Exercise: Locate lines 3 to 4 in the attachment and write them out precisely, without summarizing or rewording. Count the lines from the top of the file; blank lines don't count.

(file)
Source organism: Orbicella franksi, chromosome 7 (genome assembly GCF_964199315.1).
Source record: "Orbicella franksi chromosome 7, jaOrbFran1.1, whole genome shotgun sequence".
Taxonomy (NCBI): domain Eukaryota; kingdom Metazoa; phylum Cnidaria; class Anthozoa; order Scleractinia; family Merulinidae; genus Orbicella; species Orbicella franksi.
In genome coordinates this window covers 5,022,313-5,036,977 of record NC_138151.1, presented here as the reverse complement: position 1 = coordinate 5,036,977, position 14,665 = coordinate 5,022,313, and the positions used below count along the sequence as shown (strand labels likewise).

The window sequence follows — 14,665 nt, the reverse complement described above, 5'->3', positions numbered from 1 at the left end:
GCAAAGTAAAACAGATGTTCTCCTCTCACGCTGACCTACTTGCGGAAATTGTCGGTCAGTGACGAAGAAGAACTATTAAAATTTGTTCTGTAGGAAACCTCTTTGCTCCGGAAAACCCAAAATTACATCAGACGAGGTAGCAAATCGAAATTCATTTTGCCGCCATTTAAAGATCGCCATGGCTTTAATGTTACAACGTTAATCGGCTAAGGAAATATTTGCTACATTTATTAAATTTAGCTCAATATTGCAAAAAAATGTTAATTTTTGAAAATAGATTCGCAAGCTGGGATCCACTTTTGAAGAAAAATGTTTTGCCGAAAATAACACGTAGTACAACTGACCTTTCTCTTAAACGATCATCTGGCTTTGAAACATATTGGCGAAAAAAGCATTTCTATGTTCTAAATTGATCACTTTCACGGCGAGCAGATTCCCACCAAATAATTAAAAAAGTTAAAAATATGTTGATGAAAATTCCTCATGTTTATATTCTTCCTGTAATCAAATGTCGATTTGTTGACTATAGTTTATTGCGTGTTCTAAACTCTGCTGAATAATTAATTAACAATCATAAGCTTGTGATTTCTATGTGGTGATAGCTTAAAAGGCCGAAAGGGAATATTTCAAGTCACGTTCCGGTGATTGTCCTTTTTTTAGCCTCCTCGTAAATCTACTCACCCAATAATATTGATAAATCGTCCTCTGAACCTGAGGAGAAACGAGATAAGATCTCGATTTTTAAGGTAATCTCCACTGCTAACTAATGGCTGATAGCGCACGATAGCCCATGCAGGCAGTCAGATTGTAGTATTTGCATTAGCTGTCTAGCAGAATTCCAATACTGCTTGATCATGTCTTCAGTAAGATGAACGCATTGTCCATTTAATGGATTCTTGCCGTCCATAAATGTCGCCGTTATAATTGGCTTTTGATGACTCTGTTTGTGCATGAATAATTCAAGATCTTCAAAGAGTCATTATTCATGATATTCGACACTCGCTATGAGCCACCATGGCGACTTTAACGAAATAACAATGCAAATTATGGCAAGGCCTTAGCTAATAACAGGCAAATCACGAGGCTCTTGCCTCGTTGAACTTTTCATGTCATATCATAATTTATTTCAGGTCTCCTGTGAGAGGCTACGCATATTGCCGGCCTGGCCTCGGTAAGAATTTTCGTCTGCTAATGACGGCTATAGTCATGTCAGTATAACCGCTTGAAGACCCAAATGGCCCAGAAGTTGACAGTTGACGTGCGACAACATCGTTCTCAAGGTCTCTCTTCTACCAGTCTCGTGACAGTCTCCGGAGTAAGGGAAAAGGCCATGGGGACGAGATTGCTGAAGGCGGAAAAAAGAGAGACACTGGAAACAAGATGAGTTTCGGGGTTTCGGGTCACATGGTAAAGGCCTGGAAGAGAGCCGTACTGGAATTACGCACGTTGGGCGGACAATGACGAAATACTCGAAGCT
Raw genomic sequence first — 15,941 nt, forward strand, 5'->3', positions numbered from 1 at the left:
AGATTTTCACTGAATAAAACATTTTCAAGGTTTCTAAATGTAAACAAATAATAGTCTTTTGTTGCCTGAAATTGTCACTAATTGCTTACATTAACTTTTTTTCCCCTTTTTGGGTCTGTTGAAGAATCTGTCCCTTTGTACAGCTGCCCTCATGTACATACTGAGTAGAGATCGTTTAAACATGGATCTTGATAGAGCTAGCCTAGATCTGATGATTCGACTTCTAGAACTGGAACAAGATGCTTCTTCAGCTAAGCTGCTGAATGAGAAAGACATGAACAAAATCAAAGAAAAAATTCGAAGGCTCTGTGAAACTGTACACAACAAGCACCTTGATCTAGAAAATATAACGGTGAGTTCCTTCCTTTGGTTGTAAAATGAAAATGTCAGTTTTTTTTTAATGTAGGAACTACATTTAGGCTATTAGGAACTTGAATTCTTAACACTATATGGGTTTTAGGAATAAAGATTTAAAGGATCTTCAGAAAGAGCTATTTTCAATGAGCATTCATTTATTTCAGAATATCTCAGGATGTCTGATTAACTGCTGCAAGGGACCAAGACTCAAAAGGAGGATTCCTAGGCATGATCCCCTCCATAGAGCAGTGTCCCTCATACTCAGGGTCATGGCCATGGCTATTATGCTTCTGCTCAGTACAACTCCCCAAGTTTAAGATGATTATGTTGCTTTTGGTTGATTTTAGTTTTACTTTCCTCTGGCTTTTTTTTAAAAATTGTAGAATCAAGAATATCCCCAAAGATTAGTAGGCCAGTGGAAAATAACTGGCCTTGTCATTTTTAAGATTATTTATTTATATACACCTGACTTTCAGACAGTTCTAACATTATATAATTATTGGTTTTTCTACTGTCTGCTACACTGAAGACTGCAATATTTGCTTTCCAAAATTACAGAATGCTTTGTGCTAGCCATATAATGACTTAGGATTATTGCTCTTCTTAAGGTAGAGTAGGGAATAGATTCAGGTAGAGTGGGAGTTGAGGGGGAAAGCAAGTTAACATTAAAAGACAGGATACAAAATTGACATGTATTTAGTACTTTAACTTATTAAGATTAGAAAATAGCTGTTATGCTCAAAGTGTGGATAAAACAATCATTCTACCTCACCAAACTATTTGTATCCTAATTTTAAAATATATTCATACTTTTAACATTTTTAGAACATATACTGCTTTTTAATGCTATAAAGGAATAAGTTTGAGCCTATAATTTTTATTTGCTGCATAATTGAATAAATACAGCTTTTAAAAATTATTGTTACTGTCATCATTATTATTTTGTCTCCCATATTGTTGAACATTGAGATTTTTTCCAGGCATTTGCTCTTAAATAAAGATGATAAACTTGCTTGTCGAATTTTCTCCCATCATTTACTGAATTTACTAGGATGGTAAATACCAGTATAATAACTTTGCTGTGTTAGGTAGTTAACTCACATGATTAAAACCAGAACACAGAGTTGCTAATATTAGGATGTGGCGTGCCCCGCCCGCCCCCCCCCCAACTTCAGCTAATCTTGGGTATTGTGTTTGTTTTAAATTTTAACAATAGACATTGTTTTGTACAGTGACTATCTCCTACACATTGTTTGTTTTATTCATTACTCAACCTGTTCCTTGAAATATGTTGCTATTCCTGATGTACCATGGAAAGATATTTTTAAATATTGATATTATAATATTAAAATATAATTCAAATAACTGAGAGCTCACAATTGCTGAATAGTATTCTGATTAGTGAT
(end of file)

Taxonomy (NCBI): domain Eukaryota; kingdom Metazoa; phylum Cnidaria; class Anthozoa; order Scleractinia; family Merulinidae; genus Orbicella; species Orbicella franksi.
In genome coordinates this window covers 5,022,313-5,036,977 of record NC_138151.1, presented here as the reverse complement: position 1 = coordinate 5,036,977, position 14,665 = coordinate 5,022,313, and the positions used below count along the sequence as shown (strand labels likewise).